It's being called a game changer. Everybody seems to be talking about the recently released "Jewish Community Study of New York," and it's surprising findings regarding New York's changing Jewish demography.
"Surprising" to everyone, it seems, except for me. I didn't need a study to tell me about changes I can see before my eyes, just by opening the window of my Brooklyn apartment.
For the longest time, the stereotypical New York Jew as personified by Jerry Seinfeld's titular sitcom character: slouching around the Upper West Side. Yet according to the latest study, this popular image is as outdated as dial-up Internet.
The fact is: New York's Jewish community is becoming increasingly Orthodox. Thirty-two percent of Jewish households in the New York region are now Orthodox. Yet, just three decades ago, the figure was just a mere 13 percent.
Living in Brooklyn's Clinton Hill -- a hipster neighborhood next to Williamsburg -- I've noticed the exponential increase in Hasidic school buses on the road. (They've been slowing down my morning commute, while frustrated hipster cyclists try to squeeze past them.)
I don't mean to pick on hipsters, but in this case, it's relevant. The problem for hipsters is that they don't breed; they walk dogs. (Very cute ones, I may add.) As a rabbi at a big city college (Pratt Institute), I often walk around the campus with my brood. Students and faculty alike always run over and start smiling and cooing when they see my children. Now, my kids are cute, too -- but they aren't that cute. It's almost as if these young adults -- and (ironically) their teachers -- have never seen actual children before. Sadly, some of them probably haven't, at least not for a while.
The birthrate is dropping throughout the Western world (and slowing in the U.S.) because so many men and women no longer want to reproduce. If an evolutionary biologist observed this kind of behavior in any other species, he (or more likely, she) would conclude the species was willingly committing suicide!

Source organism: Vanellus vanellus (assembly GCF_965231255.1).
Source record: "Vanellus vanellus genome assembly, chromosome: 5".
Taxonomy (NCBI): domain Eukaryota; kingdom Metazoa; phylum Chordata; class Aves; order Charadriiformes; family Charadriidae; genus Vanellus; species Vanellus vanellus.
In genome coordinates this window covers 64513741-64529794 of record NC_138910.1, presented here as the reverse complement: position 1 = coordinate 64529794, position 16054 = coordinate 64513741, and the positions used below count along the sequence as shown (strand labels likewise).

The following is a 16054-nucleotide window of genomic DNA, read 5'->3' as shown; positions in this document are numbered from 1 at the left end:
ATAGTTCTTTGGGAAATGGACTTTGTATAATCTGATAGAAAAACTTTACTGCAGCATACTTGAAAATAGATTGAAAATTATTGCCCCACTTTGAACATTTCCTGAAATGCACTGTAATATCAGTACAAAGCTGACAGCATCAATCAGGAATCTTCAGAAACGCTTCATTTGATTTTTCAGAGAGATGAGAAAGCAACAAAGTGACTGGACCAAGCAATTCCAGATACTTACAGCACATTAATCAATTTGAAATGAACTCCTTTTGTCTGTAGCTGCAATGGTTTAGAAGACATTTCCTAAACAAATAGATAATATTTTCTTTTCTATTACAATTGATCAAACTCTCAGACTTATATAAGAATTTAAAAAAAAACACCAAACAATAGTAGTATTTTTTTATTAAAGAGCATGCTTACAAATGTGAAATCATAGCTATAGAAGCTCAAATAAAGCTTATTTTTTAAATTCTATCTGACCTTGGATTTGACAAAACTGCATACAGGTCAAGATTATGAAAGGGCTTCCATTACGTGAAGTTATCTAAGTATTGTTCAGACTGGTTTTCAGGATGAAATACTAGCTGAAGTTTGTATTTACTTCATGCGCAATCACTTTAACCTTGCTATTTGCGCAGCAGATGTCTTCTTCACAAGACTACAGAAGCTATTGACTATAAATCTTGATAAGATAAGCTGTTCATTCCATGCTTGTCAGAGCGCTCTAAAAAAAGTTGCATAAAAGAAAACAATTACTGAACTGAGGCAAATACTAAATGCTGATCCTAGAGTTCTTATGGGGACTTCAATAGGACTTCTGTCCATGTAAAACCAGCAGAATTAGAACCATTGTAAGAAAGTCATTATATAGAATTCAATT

If that sounds melodramatic, hear me out. Try to imagine a near future, say, 50 years from now. The mayor of New York is a Hasidic Jew and the President of the United States is a Mormon.
In other words, people of faith are in charge.
In his book "Shall the Religious Inherit the Earth?" Eric Kaufman states that people of faith are more likely to have children, regardless of income. Kaufman believes this religiously motivated fertility will eventually overturn the secularization process that has been underway in the West since the 1960s.
I'm a religious person (that's an understatement!), but I'm also a campus rabbi who treasures diversity. The world that's coming isn't exactly diverse.
Diversity isn't a spectator sport. If too many people decide to sit out the game, there's not much of a game left to play. This is the reason I wrote my forthcoming book, "The Case for Children: Why Parenthood Makes Your World Better."
I respect the decisions these people make, even if I disagree with them, as long as they are made carefully and compassionately. Yet for all their thoughtfulness, they haven't quite thought through the implications of their decision. Quite simply, without children, there will be no future to care about.
In the Bible, God's first commandment to humankind is, "Be fruitful and multiply. Fill the world and conquer it." Some might ask why God needs to command people to do something that not only guarantees the continued survival of the human race, but which comes so naturally, too. However, I sometimes wonder if that long ago command "to be fruitful and multiply" was actually meant for us modern people, thousands of years in the future -- a kind of message in a (baby) bottle that would wash ashore in our postmodern, post-parenting era.